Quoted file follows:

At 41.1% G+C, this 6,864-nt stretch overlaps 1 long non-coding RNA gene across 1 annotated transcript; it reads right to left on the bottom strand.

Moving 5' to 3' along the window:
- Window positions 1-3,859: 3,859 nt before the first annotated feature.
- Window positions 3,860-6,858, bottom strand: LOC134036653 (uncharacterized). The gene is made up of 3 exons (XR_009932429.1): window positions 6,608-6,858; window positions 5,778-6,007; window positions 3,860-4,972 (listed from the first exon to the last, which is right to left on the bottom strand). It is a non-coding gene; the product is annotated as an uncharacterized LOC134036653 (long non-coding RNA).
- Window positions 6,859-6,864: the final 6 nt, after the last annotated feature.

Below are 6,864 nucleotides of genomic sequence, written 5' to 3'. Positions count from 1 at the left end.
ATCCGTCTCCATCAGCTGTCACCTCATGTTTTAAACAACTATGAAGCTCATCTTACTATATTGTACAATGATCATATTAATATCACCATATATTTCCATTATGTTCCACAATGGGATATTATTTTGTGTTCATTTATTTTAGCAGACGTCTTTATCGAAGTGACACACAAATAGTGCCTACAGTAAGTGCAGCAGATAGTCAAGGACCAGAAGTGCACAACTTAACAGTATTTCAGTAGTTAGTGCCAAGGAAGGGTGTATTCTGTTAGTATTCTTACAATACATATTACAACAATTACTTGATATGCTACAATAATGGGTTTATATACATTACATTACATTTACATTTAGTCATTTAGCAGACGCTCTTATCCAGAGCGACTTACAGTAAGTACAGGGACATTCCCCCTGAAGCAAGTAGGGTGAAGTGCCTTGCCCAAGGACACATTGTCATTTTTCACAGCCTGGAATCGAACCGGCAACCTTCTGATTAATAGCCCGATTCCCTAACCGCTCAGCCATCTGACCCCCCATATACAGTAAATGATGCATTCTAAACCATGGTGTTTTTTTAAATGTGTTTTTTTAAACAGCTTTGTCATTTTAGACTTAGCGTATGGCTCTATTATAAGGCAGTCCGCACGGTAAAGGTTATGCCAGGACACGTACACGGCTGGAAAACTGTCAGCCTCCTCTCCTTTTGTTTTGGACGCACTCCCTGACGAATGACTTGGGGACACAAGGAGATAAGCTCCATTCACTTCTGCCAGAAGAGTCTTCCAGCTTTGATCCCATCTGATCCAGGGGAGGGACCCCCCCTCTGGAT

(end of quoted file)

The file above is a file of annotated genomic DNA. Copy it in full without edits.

At 41.1% G+C, this 6,864-nt stretch overlaps 1 long non-coding RNA gene across 1 annotated transcript; it reads right to left on the bottom strand.

Moving 5' to 3' along the window:
- Window positions 1-3,859: 3,859 nt before the first annotated feature.
- Window positions 3,860-6,858, bottom strand: LOC134036653 (uncharacterized). The gene is made up of 3 exons (XR_009932429.1): window positions 6,608-6,858; window positions 5,778-6,007; window positions 3,860-4,972 (listed from the first exon to the last, which is right to left on the bottom strand). It is a non-coding gene; the product is annotated as an uncharacterized LOC134036653 (long non-coding RNA).
- Window positions 6,859-6,864: the final 6 nt, after the last annotated feature.

Below are 6,864 nucleotides of genomic sequence, written 5' to 3'. Positions count from 1 at the left end.
ATCCGTCTCCATCAGCTGTCACCTCATGTTTTAAACAACTATGAAGCTCATCTTACTATATTGTACAATGATCATATTAATATCACCATATATTTCCATTATGTTCCACAATGGGATATTATTTTGTGTTCATTTATTTTAGCAGACGTCTTTATCGAAGTGACACACAAATAGTGCCTACAGTAAGTGCAGCAGATAGTCAAGGACCAGAAGTGCACAACTTAACAGTATTTCAGTAGTTAGTGCCAAGGAAGGGTGTATTCTGTTAGTATTCTTACAATACATATTACAACAATTACTTGATATGCTACAATAATGGGTTTATATACATTACATTACATTTACATTTAGTCATTTAGCAGACGCTCTTATCCAGAGCGACTTACAGTAAGTACAGGGACATTCCCCCTGAAGCAAGTAGGGTGAAGTGCCTTGCCCAAGGACACATTGTCATTTTTCACAGCCTGGAATCGAACCGGCAACCTTCTGATTAATAGCCCGATTCCCTAACCGCTCAGCCATCTGACCCCCCATATACAGTAAATGATGCATTCTAAACCATGGTGTTTTTTTAAATGTGTTTTTTTAAACAGCTTTGTCATTTTAGACTTAGCGTATGGCTCTATTATAAGGCAGTCCGCACGGTAAAGGTTATGCCAGGACACGTACACGGCTGGAAAACTGTCAGCCTCCTCTCCTTTTGTTTTGGACGCACTCCCTGACGAATGACTTGGGGACACAAGGAGATAAGCTCCATTCACTTCTGCCAGAAGAGTCTTCCAGCTTTGATCCCATCTGATCCAGGGGAGGGACCCCCCCTCTGGAT